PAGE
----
What We're Reading07-19-2019
Different But Equal
Chiara Ricciardone, the incoming Klemens von Klemperer fellow at the Hannah Arendt Center, turns to Plato to ask how we can diversity without hierarchy. Given that the valuation of difference implies a respect for discrimination and a recognition of inequality, how can we balance diversity and and equality?
Difference is the signature virtue of democracy; yet democracy also prizes equality (for the Greeks, democracy and isonomia, or equality before the law, were synonymous). Today, in the heated climate of identity politics, the questions become urgent. How can democracies celebrate and cultivate diversity without undermining the commitment to equality? Is it even possible to describe differences without (re)inscribing hierarchies? Can we conceptualize two people or groups as different, and at the same time equal?
Consider the “default” mode of understanding difference: the more-and-less model. I know I at least am greatly attracted to reducing differences, no matter how complex, to a simple statement of this sort: “At the end of the day, he’s just more of a go-getter.” Institutionalized oppression is a fortress built out of innumerable twigs like this.
In the past half-century, Jacques Derrida and his followers have mounted a formidable attack on the typical inequalities reproduced by more-and-less thinking. These deconstructionists try to overthrow the traditional hierarchical categories by blurring boundaries, inverting binaries, or insisting on the irreducible polysemy or different meanings of words. Put differently, this kind of analysis mixes categories, inverts their values, or shows that the categories were never pure. White and black are always linked by a ladder of greys.
The deconstructionist approach to difference has helped to create pockets of the world where it is possible to identify as “non-binary” or fluidly gendered. New and different categories have become possible – and this is no small change. But the new categories still operate in a hierarchy. Even when values that used to be normal are mocked as mere constructed norms, we only sidestep the fundamental tension between difference and equality.
What options remain? I draw inspiration from the political system of the ancient Athenians, a democracy-by-lot. The Athenians employed several key principles – rotation, subordination, integration, and randomness – that allowed diversity and equality to coexist.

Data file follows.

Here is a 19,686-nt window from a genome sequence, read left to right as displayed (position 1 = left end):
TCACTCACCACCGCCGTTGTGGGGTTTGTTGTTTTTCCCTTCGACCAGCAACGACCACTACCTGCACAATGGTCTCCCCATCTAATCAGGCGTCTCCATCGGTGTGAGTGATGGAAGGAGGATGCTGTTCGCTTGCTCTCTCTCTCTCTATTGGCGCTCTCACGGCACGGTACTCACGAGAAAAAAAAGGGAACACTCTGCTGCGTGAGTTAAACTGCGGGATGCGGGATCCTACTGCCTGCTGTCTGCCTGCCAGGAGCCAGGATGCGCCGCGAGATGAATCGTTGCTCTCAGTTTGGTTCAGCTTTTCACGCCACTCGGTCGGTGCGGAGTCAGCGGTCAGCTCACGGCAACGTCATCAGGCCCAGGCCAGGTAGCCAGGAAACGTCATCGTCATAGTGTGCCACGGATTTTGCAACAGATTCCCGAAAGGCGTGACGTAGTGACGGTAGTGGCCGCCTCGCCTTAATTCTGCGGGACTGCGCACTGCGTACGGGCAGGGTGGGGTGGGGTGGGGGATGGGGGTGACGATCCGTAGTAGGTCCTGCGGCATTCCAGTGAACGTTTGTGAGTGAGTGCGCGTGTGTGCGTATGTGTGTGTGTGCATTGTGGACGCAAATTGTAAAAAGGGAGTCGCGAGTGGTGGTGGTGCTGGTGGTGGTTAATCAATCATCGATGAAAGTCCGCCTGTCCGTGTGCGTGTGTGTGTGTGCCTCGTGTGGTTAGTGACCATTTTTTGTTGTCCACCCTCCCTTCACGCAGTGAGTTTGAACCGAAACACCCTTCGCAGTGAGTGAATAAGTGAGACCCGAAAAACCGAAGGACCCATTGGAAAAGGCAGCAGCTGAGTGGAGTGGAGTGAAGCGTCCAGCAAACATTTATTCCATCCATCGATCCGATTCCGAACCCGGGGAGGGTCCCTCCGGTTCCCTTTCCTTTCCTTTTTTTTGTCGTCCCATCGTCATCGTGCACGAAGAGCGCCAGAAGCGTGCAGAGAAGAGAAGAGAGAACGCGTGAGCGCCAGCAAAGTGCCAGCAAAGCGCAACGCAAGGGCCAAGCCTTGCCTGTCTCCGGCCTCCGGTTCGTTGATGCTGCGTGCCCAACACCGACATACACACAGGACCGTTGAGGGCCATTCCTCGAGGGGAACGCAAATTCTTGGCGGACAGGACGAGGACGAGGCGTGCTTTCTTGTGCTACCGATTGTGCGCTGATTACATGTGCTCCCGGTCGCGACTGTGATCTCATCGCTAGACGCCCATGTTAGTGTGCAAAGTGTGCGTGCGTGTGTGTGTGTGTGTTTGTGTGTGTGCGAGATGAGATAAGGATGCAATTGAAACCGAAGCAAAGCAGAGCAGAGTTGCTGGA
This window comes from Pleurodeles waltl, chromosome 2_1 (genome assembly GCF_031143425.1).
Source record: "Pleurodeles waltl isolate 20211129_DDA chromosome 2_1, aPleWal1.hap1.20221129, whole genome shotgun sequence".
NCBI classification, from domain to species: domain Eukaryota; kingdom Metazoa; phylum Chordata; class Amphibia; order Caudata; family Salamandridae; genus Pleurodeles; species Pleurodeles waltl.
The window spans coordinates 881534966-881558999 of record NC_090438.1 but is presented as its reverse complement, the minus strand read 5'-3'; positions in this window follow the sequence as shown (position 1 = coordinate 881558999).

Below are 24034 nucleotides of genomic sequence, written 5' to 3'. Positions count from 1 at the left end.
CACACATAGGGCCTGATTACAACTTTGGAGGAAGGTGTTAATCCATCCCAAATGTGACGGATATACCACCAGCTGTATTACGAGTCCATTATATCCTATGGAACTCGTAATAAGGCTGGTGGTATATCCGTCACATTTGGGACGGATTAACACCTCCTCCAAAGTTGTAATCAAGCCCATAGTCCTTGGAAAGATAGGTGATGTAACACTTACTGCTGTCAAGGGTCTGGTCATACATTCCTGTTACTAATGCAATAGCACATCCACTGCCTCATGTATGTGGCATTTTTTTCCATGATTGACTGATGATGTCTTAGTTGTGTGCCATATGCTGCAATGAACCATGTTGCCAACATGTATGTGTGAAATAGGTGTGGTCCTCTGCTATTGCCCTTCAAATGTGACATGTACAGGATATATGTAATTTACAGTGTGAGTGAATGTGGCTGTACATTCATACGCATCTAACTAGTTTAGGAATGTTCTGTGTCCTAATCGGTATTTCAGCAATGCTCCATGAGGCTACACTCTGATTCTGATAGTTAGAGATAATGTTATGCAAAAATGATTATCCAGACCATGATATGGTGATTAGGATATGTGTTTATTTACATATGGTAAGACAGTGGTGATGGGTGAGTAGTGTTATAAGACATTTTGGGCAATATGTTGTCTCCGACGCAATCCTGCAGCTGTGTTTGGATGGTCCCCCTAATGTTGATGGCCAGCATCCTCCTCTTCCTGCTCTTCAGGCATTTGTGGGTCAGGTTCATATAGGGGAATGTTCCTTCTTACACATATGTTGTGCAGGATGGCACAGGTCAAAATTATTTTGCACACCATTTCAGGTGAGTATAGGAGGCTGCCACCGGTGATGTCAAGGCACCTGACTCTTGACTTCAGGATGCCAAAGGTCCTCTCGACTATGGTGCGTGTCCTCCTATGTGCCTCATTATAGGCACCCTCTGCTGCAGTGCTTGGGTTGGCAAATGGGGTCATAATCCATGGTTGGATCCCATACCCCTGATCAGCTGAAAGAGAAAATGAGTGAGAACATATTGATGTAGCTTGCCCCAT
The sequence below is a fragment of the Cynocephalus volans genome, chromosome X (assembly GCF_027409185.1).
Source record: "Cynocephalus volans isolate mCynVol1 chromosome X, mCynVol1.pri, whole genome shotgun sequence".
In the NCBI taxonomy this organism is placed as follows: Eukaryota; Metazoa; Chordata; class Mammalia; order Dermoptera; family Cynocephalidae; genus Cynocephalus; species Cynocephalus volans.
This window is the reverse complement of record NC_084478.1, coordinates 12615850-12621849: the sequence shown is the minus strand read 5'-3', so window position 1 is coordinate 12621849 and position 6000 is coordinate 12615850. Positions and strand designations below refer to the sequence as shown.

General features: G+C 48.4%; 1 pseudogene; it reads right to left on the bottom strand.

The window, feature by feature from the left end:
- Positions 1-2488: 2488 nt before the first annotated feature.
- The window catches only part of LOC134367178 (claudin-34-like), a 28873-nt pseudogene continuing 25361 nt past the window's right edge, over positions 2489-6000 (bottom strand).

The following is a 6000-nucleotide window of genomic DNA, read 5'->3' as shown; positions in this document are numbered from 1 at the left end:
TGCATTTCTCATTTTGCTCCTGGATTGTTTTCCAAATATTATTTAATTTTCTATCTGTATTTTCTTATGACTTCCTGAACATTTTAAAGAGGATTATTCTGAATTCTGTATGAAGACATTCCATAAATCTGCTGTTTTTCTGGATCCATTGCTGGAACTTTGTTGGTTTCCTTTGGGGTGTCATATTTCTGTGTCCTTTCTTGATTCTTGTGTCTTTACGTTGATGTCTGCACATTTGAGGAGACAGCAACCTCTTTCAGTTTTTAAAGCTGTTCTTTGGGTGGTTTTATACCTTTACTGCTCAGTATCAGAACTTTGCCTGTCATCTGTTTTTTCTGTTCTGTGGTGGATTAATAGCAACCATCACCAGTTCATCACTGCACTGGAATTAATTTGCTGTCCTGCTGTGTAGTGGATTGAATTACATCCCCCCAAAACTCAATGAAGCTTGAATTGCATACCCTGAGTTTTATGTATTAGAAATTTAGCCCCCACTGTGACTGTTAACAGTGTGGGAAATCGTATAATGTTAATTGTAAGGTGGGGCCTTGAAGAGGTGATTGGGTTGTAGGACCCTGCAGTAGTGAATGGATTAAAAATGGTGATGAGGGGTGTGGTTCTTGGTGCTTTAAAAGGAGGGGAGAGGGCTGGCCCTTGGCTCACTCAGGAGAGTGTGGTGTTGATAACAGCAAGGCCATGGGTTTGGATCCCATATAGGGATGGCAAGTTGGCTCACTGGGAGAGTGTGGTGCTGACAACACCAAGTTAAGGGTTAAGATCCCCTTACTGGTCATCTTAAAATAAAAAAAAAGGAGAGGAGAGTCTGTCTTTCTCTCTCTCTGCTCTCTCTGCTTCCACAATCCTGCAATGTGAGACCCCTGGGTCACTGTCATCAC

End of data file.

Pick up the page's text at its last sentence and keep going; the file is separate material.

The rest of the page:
To Hold Each Other Accountable
Robert Kehoe argues that those who read Arendt one-sidedly as part of the liberal resistance today do her a disservice. Instead of mobilizing Arendt as a political weapon, Kehoe argues we should embrace Arendt’s overarching effort to hold each other accountable to communicable truths that would lead to virtuous action.
Of the many problems with this procedure, and the Arendt-now movement that goes with it, the most notable is its one-sidedness—as if the dangers of the current moment are exclusively threats from the right. To suggest that Arendt would be appalled by the plausibility of a global fascist movement is hardly a stretch. But little, if any, attention is given to the probability that she would be equally appalled by the violence of anti-fascist protest mobs, the childishness that characterizes so much anti-Trump chatter, or the very present, and far more powerful, reality of surveillance-capitalism: engineered and enforced by elites with perfectly acceptable cosmopolitan and progressive sentiments.
In this sense, Paul Mason is right that reading Arendt is not enough to overcome the formidable political and economic challenges of the present. But where the “cult of Arendt” has a tendency to sanitize her work to suit its own progressive sensibilities, Mason ultimately falls into a similar trap: arguing that because of her (supposed) adoption of American exceptionalism, her (supposed) Nietzscheanism, or her (supposed) ignorance of class struggle, the progressive sanitation project isn’t even worth the trouble.
Here it’s worth noting that Arendt once said, “I hate the word progress,” particularly to the extent that it was often accompanied by assumptions that clouded our judgments about the true nature of modern crisis. For her that crisis was far less ideological than it was political, in the traditional sense of the word. All of which raises the question: instead of harping on why we need to read Arendt now—or not—why not simply read Arendt?
If we do read Arendt, we are invited to enter a place of great personal and political risk that neither satisfies an urge for ideological certitude, nor accommodates a path of epistemic convenience. It is one thing—which has become quite fashionable—to fact check the veracity of statements made by prominent public figures. It is another thing all together—and all together less fashionable—to pursue each other patiently, and hold each other accountable to communicable truths that would compel more virtuous action. Both Thinking Without a Banister: Essays in Understanding, 1953–1975 (Schoken, 2018), and The Correspondence of Hannah Arendt and Gershom Scholem (University of Chicago Press, 2017), provide occasions for that pursuit and invitation.